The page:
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Mail Tribune 100

Dec. 20, 1915


Consider the Christmas tree, not on account of the unique fruit it bears today, but for its own romantic history.

Whether it be a hemlock, or a balsam firm, or any little scrub "evergreen," your Christmas tree links you with the most remote ages of the earth. It belongs to the family of pines or conifers. These are the aristocrats among trees. Their lineage can be traced back millions of years to the period when fishes were the only important vertebrates on earth. 

The pines, then, are very properly a symbol of longevity. As such they have made themselves a great place in oriental art.

The western world, however, has valued them mostly for their commercial uses. Pitch and resin, spruce gum and beer, bark for tanning, wood pulp, medicines and the cheapest as well as some of the most expensive woods are a few of the sources of wealth which man has discovered in the pine family.

And now comes the tragedy of the conifers.

Even the trees wage relentless warfare. Darwin says, "The oaks have driven the pines to the sands."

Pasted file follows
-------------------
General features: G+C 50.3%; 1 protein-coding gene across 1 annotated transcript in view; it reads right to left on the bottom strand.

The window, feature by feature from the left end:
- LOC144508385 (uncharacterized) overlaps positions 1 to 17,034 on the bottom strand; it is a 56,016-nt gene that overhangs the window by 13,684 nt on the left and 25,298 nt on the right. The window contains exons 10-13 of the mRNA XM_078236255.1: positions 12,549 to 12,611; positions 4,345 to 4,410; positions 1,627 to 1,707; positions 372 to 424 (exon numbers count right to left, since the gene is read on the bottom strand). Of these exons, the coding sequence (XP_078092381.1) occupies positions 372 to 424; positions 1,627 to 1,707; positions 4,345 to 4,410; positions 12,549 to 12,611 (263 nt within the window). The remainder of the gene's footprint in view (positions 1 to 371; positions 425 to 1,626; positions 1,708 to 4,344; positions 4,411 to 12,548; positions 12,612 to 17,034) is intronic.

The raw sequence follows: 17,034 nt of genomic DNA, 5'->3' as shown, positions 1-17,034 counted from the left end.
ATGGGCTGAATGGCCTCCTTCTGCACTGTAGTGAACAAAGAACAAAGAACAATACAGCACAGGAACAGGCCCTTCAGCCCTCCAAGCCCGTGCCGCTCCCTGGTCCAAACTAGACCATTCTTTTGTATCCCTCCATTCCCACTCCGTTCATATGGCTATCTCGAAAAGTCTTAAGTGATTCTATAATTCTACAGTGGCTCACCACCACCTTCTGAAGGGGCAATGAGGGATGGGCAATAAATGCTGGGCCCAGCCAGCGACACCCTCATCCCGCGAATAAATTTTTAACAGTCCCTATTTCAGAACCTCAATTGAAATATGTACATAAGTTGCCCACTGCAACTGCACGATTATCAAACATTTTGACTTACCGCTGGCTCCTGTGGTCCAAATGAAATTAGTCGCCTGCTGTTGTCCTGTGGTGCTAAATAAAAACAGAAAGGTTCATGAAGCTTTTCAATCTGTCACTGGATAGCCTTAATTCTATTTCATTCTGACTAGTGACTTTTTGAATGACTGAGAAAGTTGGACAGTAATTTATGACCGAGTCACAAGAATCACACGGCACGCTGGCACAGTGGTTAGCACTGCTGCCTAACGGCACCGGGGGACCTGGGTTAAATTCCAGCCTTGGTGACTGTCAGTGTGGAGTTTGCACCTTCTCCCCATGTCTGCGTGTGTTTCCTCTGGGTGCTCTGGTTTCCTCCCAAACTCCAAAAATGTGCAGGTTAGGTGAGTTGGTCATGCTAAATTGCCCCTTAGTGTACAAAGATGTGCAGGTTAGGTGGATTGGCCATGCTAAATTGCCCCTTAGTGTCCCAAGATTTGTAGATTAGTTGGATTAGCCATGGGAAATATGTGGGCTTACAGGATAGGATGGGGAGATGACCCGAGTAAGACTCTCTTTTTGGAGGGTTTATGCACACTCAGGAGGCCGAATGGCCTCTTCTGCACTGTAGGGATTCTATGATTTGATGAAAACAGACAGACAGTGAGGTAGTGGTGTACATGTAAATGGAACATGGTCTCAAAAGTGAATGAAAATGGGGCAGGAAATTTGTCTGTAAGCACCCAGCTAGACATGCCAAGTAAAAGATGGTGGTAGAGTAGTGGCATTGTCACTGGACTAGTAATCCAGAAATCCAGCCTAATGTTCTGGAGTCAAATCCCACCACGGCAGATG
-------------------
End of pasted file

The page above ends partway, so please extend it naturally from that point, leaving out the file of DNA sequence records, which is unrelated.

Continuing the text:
The conifers reproduce themselves from seeds. When a pine tree is cut, its root dies. And the seeds of the cone-bearers, unless they find fortunate lodgment, perish quickly. Thus persistent trees like the oak and the maple have taken up the best ground and the pines now live on mountain heights and sand dunes.

Slaughtered relentlessly by man and lacking power to reproduce themselves rapidly, these ancient and beautiful trees are doomed to extinction.

This is not a plea to do away with the Christmas tree. The trees used at the Christmas festival hardly count in the tremendous annual commercial sacrifice. 

This is a plea for the appreciation of the beauty and romance of the pine. Of late, landscape gardeners have been giving them their proper place in small city lots as well as upon large estates.

Whoever has a yard could do a service to his community by planting any of the scores of lovely cone-bearers.

And where is the child who would not like to raise his own Christmas trees?